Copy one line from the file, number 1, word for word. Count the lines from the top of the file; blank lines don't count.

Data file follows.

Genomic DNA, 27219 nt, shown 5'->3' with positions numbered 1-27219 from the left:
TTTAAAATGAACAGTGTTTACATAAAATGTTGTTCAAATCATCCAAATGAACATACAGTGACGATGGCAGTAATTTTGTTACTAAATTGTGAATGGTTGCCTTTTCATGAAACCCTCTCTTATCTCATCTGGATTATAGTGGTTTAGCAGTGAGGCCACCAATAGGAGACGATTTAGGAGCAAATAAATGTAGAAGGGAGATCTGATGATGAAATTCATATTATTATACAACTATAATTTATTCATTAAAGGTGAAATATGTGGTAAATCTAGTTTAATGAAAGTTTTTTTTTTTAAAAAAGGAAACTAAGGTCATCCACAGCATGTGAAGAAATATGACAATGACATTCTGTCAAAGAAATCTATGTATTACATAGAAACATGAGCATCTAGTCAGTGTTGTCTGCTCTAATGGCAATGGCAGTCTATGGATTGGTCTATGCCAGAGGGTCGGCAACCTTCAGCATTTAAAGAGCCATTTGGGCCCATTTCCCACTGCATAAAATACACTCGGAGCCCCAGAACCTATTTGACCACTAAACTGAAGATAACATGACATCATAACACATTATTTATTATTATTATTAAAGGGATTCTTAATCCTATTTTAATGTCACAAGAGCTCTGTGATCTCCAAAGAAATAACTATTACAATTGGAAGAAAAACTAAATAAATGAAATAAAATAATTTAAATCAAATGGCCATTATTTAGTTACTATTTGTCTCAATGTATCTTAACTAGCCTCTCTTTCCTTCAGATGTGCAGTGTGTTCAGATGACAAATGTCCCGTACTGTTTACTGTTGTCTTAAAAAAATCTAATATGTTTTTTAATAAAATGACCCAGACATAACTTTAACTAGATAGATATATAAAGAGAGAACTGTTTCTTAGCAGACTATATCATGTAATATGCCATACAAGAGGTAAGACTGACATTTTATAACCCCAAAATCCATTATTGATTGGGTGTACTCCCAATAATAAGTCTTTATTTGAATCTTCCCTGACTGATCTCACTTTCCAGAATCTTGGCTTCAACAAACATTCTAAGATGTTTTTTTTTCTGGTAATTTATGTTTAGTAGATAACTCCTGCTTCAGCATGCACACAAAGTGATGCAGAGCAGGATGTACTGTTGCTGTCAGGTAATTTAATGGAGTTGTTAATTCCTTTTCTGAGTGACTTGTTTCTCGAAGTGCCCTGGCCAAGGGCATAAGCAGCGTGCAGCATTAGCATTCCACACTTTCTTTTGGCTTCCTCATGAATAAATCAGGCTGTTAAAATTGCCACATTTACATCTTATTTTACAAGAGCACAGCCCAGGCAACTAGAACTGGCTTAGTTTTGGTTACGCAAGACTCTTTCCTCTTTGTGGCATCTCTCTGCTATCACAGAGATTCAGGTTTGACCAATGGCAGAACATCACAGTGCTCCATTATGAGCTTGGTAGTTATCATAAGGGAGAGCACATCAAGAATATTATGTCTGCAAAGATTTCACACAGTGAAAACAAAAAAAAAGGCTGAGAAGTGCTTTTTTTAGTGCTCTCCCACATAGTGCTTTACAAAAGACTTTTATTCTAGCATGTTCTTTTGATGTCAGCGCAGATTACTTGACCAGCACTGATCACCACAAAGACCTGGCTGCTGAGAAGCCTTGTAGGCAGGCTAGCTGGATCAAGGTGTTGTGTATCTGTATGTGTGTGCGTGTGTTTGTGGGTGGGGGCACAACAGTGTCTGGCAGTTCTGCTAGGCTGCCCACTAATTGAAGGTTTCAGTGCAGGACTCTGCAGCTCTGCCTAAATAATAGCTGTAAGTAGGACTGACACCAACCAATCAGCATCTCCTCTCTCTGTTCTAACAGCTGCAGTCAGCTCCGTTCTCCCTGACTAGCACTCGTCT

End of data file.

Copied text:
Genomic DNA, 27219 nt, shown 5'->3' with positions numbered 1-27219 from the left: